Solar stocks keep plunging Wednesday, with Truist analyst Jordan Levy saying investors are now just selling, without much concern over why they are selling.
Levy added to the negative sentiment, by downgrading the shares of residential solar systems installers Sunnova Energy International Inc.
On the sunny side for the sector, Levy said as with most “broad-natured” selloffs, he said he believes the recent price action creates an opportunity for those investors willing to ride through potential near-term volatility. (See below for more about the sector’s technical outlook.)
The Invesco Solar ETF TAN sank as much as 2.6% to the lowest intraday price seen since Aug. 3, 2020, before reversing to close up 0.7%. It has tumbled 31.4% over the past three months, while the S&P 500 index SPX has lost 4.1% over the same time.
Levy said the sector had been suffering broad weakness from recently renewed investor concerns that interest rates would stay “higher for longer.”
While Levy believed it’s important to focus on the long-term when investing in sustainability, the “sell first, ask questions later mentality” of investors has led to a “phase of valuation rationalization” that keeps it difficult to ride out the near-term volatility.
So while recognizing that the downgrades of Sunnova and Sunrun shares come after they have already fallen sharply over the past month, there is nothing that likely “flips the script” for the shares in the near term.
“While we believe [Sunnova and Sunrun] will continue to take share given their strength in TPO [third-party originator] financing, equity price response post 2Q results makes it clear to us that the market is no longer rewarding outsized growth while companies continue to compete in the ‘land grab’ U.S. [residential] space,” Levy wrote in a note to clients.
Shares of both Sunnova and Sunrun have tumbled roughly 32% over the past month. Sunnova’s stock has dropped 46.9% since the company reported second-quarter results on July 27 and Sunrun’s stock has shed 41.0% since results came out on Aug. 2.
He lowered his rating on both stocks to hold from buy, while cutting his price target on Sunnova to $11 from $35 and on Sunrun to $12 from $30.
Among others in the sector, he still rated the stocks of Array Technologies Inc., Generac Holdings Inc.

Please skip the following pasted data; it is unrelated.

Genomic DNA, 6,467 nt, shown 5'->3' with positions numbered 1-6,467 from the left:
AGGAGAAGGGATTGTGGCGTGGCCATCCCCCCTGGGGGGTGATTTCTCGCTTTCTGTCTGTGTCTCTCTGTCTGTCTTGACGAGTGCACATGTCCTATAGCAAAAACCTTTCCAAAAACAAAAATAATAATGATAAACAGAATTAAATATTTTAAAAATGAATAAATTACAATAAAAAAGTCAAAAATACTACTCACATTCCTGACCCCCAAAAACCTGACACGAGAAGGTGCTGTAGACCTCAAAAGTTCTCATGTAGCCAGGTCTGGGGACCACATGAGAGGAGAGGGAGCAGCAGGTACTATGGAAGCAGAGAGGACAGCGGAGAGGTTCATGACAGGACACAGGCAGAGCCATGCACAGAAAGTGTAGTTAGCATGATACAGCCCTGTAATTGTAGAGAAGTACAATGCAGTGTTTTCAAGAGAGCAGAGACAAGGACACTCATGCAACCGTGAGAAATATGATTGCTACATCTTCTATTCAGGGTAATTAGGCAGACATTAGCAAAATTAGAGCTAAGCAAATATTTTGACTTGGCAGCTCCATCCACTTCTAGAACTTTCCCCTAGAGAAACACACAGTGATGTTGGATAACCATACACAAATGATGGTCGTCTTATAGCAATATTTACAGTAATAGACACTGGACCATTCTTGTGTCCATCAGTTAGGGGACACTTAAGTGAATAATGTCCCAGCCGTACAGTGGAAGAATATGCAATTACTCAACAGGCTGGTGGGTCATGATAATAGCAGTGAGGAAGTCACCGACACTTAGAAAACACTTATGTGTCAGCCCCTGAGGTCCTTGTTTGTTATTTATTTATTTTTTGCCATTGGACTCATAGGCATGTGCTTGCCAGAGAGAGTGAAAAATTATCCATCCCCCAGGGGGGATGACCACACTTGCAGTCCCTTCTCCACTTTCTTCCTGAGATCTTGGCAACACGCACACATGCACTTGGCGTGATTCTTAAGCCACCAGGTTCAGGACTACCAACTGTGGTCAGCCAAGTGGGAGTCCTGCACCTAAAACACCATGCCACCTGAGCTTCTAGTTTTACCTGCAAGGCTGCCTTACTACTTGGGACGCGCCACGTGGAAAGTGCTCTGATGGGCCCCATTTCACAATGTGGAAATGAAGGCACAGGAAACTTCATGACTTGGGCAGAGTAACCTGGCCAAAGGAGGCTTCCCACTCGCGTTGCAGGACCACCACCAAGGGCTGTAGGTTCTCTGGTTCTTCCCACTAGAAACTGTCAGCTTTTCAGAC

Invesco Solar ETF is the most oversold it’s been in 8 years
As Levy said, the “sell first” mentality of investors has created an opportunity for brave investors. And based on how far the Relative-Strength Index has fallen on the stock’s chart, many technicians may agree.
The RSI is a momentum indicator that measures the magnitude of recent gains against recent losses. It is viewed as flashing an “oversold” condition, relative to its trading history, when it falls below the 30 level.
The solar ETF’s RSI has been below the oversold threshold since Sept. 25. On Tuesday, it fell to 18.81, the lowest reading since it hit 14.92 on July 8, 2015, according to FactSet data, before bouncing to 21.01 on Wednesday.
One thing to keep in mind is the technicians’ adage that oversold doesn’t mean over. While the extreme readings could lead to short-term bounces, some believe the ability to become oversold is a sign of underlying weakness suggesting the longer-term downtrend is likely to continue.
What investors should watch for is what chartists call bullish technical divergence, when the stock hits a new low but the RSI is above its previous lows. That technical condition suggests momentum may have bottomed, leaving bears vulnerable to a counterattack by bulls.
Back on July 15, 2015, when the RSI hit its low, the ETF closed at $37.06. While the ETF bounced 1.6% amid a three-day win streak, it quickly resumed its longer-term trend.
The ETF’s next closing low of $27.02 on Aug. 24, came with the RSI at 21.66. The ETF rose 13.2% over the next three weeks before peaking.
At the next lower price low of $25.35 on Sept. 28, the RSI hit a higher low of 24.61. The next bounce traveled 29.3% in less than three weeks before pulling back again.